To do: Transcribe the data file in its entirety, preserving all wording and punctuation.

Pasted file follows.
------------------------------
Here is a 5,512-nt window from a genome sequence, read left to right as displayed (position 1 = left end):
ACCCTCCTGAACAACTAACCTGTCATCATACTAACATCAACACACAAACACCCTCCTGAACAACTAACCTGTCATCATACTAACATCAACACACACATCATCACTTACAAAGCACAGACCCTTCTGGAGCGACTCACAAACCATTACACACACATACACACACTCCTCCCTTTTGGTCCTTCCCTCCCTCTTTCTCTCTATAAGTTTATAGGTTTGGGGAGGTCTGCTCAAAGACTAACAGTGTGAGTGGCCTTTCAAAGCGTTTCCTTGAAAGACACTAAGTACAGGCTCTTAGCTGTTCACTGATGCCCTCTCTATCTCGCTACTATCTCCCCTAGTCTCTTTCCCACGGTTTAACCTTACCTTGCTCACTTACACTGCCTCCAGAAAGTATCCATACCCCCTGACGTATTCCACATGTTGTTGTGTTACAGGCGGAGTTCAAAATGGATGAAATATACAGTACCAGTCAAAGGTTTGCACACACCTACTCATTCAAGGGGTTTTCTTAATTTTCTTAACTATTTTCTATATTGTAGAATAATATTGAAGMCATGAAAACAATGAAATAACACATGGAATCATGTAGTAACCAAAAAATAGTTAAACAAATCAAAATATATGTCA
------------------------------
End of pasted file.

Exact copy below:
Here is a 5,512-nt window from a genome sequence, read left to right as displayed (position 1 = left end):
ACCCTCCTGAACAACTAACCTGTCATCATACTAACATCAACACACAAACACCCTCCTGAACAACTAACCTGTCATCATACTAACATCAACACACACATCATCACTTACAAAGCACAGACCCTTCTGGAGCGACTCACAAACCATTACACACACATACACACACTCCTCCCTTTTGGTCCTTCCCTCCCTCTTTCTCTCTATAAGTTTATAGGTTTGGGGAGGTCTGCTCAAAGACTAACAGTGTGAGTGGCCTTTCAAAGCGTTTCCTTGAAAGACACTAAGTACAGGCTCTTAGCTGTTCACTGATGCCCTCTCTATCTCGCTACTATCTCCCCTAGTCTCTTTCCCACGGTTTAACCTTACCTTGCTCACTTACACTGCCTCCAGAAAGTATCCATACCCCCTGACGTATTCCACATGTTGTTGTGTTACAGGCGGAGTTCAAAATGGATGAAATATACAGTACCAGTCAAAGGTTTGCACACACCTACTCATTCAAGGGGTTTTCTTAATTTTCTTAACTATTTTCTATATTGTAGAATAATATTGAAGMCATGAAAACAATGAAATAACACATGGAATCATGTAGTAACCAAAAAATAGTTAAACAAATCAAAATATATGTCA